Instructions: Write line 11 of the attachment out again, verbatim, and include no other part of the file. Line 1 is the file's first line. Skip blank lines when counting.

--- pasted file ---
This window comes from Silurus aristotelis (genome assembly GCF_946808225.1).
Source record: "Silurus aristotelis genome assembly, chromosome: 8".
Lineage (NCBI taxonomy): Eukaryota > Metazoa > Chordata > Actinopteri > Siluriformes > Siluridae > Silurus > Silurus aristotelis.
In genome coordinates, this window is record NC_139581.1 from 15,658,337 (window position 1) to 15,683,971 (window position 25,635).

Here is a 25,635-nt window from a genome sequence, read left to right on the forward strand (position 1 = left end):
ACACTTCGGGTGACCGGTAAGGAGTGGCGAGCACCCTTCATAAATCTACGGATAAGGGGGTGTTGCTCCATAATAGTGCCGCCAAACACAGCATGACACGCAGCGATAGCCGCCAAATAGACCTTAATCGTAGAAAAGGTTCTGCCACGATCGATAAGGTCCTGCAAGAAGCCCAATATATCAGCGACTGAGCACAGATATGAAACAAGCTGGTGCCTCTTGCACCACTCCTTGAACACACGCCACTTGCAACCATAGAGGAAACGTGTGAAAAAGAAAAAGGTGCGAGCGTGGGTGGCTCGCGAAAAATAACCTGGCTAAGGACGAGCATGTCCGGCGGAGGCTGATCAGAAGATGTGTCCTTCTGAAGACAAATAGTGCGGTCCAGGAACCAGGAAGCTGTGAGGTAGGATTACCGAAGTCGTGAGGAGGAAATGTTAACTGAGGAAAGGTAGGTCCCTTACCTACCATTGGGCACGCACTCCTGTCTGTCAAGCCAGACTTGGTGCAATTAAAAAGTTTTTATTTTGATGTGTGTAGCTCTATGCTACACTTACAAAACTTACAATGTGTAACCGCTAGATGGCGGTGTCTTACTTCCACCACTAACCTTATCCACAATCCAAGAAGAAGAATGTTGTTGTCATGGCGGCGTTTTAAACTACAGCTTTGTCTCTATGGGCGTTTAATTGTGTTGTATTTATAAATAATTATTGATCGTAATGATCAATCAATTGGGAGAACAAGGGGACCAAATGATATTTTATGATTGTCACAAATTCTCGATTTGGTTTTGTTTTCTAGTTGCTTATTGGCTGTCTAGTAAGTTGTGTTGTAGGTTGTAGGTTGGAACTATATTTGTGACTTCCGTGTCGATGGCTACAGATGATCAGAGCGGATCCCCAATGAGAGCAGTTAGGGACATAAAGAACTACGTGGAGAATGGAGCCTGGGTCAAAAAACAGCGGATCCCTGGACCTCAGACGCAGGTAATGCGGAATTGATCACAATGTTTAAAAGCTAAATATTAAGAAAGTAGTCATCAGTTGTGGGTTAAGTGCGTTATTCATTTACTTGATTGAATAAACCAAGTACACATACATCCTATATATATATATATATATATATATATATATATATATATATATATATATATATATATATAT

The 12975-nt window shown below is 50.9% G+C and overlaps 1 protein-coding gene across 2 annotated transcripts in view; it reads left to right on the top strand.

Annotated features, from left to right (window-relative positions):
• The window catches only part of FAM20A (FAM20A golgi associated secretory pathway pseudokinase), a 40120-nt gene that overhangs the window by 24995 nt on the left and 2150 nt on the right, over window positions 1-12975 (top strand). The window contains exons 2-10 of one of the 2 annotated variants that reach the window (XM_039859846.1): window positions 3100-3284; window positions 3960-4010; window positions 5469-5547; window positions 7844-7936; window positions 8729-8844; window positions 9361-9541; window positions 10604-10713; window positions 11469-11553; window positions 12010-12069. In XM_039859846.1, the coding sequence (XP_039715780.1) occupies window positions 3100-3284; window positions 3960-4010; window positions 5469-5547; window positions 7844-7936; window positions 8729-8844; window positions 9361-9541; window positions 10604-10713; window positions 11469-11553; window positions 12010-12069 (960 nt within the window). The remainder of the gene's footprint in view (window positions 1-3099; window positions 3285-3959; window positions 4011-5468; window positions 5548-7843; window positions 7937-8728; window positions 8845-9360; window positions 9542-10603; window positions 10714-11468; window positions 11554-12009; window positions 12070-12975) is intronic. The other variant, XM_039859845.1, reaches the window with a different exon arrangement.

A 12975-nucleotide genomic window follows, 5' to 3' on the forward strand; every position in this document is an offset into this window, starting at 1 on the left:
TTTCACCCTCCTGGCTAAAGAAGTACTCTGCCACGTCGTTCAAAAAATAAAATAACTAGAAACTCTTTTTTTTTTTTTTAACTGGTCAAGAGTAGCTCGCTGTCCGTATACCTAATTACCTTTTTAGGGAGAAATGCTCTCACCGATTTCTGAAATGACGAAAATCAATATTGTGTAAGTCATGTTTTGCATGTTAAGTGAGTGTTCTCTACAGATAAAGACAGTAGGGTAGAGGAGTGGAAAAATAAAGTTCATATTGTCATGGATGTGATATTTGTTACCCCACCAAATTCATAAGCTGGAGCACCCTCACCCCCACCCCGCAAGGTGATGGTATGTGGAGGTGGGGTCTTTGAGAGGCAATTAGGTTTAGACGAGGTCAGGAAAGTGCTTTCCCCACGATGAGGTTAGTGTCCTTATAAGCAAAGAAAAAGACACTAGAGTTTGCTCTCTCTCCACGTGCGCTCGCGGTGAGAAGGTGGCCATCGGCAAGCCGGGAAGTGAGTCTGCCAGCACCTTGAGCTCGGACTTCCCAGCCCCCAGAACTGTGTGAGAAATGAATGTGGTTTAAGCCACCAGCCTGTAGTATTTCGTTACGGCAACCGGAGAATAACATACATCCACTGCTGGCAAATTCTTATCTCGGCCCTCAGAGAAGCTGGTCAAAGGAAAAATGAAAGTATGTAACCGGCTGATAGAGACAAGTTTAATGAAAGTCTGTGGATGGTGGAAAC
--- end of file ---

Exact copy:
TTTCACCCTCCTGGCTAAAGAAGTACTCTGCCACGTCGTTCAAAAAATAAAATAACTAGAAACTCTTTTTTTTTTTTTTAACTGGTCAAGAGTAGCTCGCTGTCCGTATACCTAATTACCTTTTTAGGGAGAAATGCTCTCACCGATTTCTGAAATGACGAAAATCAATATTGTGTAAGTCATGTTTTGCATGTTAAGTGAGTGTTCTCTACAGATAAAGACAGTAGGGTAGAGGAGTGGAAAAATAAAGTTCATATTGTCATGGATGTGATATTTGTTACCCCACCAAATTCATAAGCTGGAGCACCCTCACCCCCACCCCGCAAGGTGATGGTATGTGGAGGTGGGGTCTTTGAGAGGCAATTAGGTTTAGACGAGGTCAGGAAAGTGCTTTCCCCACGATGAGGTTAGTGTCCTTATAAGCAAAGAAAAAGACACTAGAGTTTGCTCTCTCTCCACGTGCGCTCGCGGTGAGAAGGTGGCCATCGGCAAGCCGGGAAGTGAGTCTGCCAGCACCTTGAGCTCGGACTTCCCAGCCCCCAGAACTGTGTGAGAAATGAATGTGGTTTAAGCCACCAGCCTGTAGTATTTCGTTACGGCAACCGGAGAATAACATACATCCACTGCTGGCAAATTCTTATCTCGGCCCTCAGAGAAGCTGGTCAAAGGAAAAATGAAAGTATGTAACCGGCTGATAGAGACAAGTTTAATGAAAGTCTGTGGATGGTGGAAAC